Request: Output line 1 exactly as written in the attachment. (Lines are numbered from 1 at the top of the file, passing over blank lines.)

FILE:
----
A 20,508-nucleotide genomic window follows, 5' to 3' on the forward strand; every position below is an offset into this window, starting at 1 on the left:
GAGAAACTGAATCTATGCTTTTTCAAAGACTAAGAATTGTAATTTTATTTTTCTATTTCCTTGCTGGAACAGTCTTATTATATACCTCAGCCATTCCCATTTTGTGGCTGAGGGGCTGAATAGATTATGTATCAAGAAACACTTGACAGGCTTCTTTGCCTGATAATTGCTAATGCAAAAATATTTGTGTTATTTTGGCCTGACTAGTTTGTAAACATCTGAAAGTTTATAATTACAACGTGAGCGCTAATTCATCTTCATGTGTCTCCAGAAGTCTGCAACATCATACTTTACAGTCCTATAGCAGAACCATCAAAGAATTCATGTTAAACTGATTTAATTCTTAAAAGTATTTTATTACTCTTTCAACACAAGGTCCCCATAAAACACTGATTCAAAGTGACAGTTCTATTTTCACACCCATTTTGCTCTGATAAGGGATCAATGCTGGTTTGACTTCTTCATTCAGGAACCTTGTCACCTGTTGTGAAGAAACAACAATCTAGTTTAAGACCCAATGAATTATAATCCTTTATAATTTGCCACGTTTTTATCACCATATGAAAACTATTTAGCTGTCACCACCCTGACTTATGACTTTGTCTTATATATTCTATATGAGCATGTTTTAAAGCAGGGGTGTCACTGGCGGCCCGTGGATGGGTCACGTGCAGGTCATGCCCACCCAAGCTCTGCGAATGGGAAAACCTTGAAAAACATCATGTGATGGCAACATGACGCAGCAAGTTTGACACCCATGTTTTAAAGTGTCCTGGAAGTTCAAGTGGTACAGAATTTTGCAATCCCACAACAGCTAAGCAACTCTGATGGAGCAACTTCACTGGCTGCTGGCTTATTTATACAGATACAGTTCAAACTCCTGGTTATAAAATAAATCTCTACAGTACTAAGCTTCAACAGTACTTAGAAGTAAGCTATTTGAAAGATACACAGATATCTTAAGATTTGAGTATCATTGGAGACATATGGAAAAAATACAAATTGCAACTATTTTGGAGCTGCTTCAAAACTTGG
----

A 20,508-nucleotide genomic window follows, 5' to 3' on the forward strand; every position below is an offset into this window, starting at 1 on the left: